Albert Solaroli, the Florida man indicted in 2013 for bank fraud related to a $1.5 million loan from Little Rock's One Bank & Trust, has pleaded guilty to money laundering in federal court.
In a plea deal with the U.S. Attorney's Office in Little Rock, Solaroli pleaded guilty on Friday to laundering $120,000 of the loan in exchange for having the bank fraud charge dismissed. His plea was heard by U.S. District Judge Brian S. Miller.
"Deceiving banks through fraudulent pretenses ends up hurting our entire banking industry," U.S. Attorney Christopher Thyer said in a news release. "We are committed to investigating and prosecuting those who take advantage of the good will of bank depositors. When people try to steal from banks by deceiving banking officers all banking customers suffer, and our faith in the banking industry is undermined. Those who try to steal from our community’s banks with lies rather than force will be prosecuted."
Solaroli claimed his net worth was almost $170 million when he received the line of credit from One Bank in April 2007, a number that he later admitted was false.
Although the charge filed by federal prosecutors refers to the $1.5 million that Solaroli received and didn't repay, his plea agreement holds him responsible for only $120,000, both for sentencing purposes and in restitution.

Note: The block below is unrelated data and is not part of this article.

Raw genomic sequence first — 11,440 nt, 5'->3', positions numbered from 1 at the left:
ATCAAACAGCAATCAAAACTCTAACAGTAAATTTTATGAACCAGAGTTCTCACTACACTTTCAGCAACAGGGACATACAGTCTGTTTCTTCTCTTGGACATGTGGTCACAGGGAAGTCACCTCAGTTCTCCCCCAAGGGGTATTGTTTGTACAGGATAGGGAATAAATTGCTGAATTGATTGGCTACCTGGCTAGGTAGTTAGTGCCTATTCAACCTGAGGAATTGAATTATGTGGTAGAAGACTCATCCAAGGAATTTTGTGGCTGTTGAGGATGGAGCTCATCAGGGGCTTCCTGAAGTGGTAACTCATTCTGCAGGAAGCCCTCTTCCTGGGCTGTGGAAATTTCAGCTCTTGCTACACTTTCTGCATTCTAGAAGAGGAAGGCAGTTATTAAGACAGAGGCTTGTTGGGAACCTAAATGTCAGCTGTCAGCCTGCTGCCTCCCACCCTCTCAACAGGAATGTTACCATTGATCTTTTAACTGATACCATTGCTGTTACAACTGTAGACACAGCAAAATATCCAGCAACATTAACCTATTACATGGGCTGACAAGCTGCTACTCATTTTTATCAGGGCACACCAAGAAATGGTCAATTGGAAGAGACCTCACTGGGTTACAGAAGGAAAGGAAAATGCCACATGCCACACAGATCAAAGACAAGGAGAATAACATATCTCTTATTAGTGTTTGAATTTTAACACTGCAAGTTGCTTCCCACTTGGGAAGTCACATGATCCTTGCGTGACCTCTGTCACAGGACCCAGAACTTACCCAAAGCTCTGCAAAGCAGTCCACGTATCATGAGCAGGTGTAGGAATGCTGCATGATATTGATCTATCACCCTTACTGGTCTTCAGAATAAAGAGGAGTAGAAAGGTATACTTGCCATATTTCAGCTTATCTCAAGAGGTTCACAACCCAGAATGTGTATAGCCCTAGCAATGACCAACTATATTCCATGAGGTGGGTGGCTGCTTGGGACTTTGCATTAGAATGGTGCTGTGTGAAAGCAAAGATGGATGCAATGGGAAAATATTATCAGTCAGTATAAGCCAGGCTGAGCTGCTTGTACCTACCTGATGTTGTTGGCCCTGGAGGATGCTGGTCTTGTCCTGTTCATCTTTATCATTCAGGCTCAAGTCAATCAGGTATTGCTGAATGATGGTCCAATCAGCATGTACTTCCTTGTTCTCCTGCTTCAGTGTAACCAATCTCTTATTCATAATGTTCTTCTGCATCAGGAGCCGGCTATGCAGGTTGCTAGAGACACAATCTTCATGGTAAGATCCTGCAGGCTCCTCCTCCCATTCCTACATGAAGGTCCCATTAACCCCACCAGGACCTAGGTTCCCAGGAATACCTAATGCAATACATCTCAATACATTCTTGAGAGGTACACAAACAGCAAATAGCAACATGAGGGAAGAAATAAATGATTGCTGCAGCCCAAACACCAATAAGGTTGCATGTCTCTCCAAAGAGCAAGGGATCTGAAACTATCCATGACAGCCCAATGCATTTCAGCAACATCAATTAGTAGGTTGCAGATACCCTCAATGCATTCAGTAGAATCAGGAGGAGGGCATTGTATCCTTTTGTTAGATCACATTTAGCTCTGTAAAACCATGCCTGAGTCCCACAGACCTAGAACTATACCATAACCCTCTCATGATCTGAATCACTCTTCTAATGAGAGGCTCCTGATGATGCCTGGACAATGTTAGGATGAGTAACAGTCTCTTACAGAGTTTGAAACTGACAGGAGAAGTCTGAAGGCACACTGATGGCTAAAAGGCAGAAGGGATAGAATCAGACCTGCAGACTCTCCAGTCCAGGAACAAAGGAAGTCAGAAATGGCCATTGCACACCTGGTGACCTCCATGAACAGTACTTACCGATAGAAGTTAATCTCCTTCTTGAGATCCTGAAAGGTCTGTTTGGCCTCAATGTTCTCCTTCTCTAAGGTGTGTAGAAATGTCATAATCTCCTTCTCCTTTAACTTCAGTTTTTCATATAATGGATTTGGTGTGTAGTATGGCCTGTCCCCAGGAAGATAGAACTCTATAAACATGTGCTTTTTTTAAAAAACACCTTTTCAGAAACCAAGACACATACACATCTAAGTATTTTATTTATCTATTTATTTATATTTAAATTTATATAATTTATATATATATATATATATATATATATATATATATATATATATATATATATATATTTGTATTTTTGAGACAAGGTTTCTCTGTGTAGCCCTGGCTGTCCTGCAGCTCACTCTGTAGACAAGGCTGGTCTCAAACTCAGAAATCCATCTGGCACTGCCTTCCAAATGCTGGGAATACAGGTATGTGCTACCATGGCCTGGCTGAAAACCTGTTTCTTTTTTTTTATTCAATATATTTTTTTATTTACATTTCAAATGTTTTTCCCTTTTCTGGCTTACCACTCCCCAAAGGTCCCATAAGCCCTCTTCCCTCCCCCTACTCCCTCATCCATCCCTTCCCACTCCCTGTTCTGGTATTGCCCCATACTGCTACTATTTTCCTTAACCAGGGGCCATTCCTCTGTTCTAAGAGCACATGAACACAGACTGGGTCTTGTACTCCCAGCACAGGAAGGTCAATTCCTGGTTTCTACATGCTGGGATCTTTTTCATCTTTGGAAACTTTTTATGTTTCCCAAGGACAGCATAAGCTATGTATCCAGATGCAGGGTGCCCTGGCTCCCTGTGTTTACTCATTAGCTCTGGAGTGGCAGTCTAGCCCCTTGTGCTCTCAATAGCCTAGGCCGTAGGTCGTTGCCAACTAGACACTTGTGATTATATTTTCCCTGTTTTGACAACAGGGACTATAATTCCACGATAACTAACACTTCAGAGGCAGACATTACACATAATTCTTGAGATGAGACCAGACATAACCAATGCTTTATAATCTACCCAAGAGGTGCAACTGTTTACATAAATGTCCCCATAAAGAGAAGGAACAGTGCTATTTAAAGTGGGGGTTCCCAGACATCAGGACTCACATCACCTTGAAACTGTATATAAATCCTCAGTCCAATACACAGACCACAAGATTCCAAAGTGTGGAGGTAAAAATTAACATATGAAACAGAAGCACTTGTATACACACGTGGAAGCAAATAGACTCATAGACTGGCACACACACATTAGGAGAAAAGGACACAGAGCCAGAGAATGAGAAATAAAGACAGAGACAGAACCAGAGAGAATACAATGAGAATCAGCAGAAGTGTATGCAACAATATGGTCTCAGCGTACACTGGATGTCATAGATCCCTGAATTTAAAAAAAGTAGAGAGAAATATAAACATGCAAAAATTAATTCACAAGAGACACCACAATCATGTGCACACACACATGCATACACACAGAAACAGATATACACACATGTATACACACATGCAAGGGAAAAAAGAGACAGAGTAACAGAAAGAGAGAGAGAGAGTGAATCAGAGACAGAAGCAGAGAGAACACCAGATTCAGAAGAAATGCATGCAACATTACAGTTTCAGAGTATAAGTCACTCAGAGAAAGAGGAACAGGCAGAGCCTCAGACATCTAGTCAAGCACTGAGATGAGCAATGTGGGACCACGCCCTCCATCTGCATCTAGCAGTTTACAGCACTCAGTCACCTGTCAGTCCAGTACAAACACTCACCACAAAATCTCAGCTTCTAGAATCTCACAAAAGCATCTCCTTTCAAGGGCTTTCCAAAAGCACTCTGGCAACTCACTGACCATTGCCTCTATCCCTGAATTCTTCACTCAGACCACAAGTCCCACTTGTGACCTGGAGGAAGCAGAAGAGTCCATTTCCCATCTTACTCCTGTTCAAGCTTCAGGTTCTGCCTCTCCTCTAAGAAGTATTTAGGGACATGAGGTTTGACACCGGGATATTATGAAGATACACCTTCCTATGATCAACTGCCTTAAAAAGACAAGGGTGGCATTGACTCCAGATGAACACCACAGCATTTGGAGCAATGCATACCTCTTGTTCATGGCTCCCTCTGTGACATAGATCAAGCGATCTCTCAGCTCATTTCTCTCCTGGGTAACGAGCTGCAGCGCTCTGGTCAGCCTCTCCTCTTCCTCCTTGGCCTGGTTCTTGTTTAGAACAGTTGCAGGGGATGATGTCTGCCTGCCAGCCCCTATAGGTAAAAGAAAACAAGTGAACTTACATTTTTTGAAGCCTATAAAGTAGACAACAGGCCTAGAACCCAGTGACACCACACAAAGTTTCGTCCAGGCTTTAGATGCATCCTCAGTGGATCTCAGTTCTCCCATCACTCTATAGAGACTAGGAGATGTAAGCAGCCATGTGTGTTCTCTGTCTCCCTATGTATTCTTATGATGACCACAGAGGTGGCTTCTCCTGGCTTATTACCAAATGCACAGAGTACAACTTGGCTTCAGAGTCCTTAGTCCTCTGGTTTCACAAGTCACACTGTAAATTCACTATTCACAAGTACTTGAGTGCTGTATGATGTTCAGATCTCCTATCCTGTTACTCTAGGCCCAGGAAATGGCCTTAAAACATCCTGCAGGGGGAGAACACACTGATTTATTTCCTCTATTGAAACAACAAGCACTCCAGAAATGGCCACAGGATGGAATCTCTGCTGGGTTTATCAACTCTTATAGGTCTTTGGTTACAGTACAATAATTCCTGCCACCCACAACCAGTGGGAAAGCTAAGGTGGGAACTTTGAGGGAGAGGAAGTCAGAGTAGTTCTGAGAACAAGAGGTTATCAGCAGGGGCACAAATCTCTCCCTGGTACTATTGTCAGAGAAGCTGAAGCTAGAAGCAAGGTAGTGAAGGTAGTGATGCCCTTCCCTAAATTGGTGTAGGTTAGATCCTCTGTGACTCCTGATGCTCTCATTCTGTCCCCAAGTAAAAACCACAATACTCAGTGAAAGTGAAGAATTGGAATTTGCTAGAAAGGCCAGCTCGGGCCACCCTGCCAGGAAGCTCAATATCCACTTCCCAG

The terms of his plea deal suggest a guideline sentence of 12-18 months — short enough that a judge might sentence him to probation instead of prison. Had he been held responsible for the full $1.5 million he received from One Bank, the guideline sentence would be 37-46 months.
Solaroli was represented by Omar Greene of Little Rock.
No sentencing date has been set.
Meanwhile, four former executives of One Bank are awaiting trial on charges related to the Solaroli loan. One of them, former EVP Gary Rickenbach, allegedly invested in Solaroli's company weeks before approving the $1.5 million line of credit. When the loan immediately went bad, prosecutors say Rickenbach, Michael Heald, Tom Whitehead and Brad Paul helped hide the loan problem from regulators.